He remarked to the job masters that he did not see how it concerned him, as they got so much for their work, and could make their own terms with the men. The job masters agreed that it did not concern him, and left the office.
Yesterday morning he was surprised to hear that
The Men Had Gone Out.
He went immediately to the shops, but it was too late to effect a compromise. The machinists were the leaders in the strike, and they were joined by all save the moulders and the tinsmiths.
Those who are now working immediately petitioned for shorter hours. The moulders belong to the moulders' union, and will not strike until they have received the sanction of their union, which they have applied for.
In regard to the demands of the employees Mr Foss said, "In the present condition of the trade it will be impossible for us to grant the position of the men. We have always paid good wages for good work, and have a skillful lot of employees. Our business is different from that of the boiler manufacturers and other in apparently the same line of work, for our customers are mostly in the west, fully three-quarters of our goods being sold in that section of the country.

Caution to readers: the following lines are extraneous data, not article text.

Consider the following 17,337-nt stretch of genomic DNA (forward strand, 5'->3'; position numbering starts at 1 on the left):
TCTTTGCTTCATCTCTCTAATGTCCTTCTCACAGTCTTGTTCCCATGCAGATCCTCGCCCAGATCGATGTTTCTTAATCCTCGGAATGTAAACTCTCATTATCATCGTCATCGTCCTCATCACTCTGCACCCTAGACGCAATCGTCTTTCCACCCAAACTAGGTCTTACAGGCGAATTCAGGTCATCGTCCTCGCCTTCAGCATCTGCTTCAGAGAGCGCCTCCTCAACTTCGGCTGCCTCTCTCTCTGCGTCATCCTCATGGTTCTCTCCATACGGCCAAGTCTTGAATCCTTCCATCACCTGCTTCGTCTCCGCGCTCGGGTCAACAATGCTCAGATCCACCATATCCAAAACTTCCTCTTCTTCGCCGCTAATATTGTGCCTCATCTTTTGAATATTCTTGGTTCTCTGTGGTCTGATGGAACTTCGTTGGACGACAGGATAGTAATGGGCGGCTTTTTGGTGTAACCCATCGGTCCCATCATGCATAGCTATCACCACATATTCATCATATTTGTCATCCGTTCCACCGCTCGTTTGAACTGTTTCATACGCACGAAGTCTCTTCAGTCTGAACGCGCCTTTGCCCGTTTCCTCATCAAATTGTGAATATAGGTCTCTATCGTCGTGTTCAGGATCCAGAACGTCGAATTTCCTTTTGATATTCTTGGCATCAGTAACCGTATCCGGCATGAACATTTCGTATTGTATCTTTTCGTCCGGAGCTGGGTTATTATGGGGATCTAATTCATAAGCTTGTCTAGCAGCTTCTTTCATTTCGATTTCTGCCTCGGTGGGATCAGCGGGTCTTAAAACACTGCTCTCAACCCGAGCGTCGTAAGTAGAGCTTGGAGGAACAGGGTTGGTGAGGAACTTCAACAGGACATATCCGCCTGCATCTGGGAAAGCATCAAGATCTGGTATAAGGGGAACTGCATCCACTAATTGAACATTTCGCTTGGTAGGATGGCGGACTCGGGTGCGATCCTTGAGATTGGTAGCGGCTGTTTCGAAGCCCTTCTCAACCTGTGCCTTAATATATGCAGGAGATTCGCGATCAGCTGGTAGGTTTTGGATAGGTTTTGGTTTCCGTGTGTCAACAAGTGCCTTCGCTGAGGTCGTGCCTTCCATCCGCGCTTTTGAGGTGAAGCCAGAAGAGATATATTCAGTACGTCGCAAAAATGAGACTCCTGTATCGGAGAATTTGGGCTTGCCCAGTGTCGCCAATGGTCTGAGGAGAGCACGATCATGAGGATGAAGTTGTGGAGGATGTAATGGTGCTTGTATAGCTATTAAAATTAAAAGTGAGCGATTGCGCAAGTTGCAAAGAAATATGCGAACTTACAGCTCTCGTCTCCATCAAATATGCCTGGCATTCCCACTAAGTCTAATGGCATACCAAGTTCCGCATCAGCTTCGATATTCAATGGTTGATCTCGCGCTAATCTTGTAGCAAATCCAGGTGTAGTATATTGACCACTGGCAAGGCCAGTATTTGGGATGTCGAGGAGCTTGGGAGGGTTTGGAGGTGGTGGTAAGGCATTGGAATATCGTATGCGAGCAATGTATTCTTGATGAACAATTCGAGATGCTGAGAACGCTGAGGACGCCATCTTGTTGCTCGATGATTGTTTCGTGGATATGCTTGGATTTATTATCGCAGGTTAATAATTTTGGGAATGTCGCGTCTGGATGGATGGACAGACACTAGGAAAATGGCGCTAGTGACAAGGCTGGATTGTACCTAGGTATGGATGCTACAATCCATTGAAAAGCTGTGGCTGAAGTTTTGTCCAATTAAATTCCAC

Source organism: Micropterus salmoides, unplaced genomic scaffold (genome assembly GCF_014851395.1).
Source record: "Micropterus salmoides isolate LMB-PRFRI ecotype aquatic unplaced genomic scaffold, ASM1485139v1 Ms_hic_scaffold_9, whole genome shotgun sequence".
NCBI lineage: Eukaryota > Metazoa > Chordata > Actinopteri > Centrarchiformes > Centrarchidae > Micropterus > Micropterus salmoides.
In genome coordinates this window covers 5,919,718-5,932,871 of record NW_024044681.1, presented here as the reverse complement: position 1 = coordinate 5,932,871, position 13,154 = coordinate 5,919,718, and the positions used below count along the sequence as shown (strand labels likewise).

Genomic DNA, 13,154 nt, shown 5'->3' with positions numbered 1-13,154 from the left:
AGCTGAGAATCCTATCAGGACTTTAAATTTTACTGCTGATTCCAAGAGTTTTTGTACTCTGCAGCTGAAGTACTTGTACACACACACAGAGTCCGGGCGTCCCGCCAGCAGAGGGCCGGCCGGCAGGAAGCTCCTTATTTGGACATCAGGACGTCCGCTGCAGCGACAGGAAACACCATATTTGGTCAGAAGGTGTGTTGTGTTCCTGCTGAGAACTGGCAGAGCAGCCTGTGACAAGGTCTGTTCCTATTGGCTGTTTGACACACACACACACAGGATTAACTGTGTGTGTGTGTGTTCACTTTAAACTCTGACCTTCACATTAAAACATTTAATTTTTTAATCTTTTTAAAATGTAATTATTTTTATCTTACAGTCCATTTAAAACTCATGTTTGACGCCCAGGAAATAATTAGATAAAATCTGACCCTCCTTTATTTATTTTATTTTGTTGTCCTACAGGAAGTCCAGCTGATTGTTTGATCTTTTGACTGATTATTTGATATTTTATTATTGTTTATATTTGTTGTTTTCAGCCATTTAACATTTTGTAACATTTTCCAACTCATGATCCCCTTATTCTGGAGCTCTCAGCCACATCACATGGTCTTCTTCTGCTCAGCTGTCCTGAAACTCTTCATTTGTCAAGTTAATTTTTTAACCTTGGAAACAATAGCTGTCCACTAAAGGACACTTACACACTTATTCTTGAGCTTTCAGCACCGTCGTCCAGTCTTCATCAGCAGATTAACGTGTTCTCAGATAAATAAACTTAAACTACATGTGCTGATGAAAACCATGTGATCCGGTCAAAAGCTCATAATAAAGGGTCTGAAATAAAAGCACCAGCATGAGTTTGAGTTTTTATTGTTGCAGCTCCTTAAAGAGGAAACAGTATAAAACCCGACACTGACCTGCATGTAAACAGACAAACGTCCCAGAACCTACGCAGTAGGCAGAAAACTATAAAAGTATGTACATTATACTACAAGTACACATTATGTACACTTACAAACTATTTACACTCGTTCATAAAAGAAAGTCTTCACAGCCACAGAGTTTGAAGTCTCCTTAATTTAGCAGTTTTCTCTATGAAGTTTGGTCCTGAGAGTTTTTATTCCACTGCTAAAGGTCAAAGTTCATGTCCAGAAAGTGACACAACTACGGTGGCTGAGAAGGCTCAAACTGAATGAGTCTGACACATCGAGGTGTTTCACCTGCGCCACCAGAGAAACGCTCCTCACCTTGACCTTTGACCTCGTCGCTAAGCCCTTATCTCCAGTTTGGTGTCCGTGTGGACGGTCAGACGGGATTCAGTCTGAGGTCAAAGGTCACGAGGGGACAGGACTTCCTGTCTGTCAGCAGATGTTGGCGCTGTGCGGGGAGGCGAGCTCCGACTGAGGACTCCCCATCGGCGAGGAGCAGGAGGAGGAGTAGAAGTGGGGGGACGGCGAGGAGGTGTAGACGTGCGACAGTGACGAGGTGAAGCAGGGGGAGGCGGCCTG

"We have to import the raw material, coal and iron from the west and then have to send it back there. Our shopes should really be located in the west.
"Competition is very keen with the western firms, who have the advantage of lower rates of transportation. Now, the other firms I have mentioned sell their products in this part of the country for the most part, and can afford to give the men better hours.
"Their goods are not sold at listed prices, and the extra cost consequent on the demands of the men can be met by raising the price of the goods sold.
"With us this is impossible, as our goods are listed all over the country. We have to sitck to the advertised rates. In the machine shops, to show the effect of the demand, if we run only nine hours a day we curtail the product of our machines 10 percent. That means we should have to add 10 percent to our machinery, as the machines will only turn out so much work in so many hours.
"In the present state of the market we
Cannot Afford to Do This.
Last week we had to shut down the shop on Saturday or we would have had to discharge some men. We have a good lot of workmen and do not desire to scatter them. Accordingly we shut down.
"This week the holiday would have allowed us this day, and then the week of the Fourth we would have shut down for several days and taken stock. This is the direct result of the close market.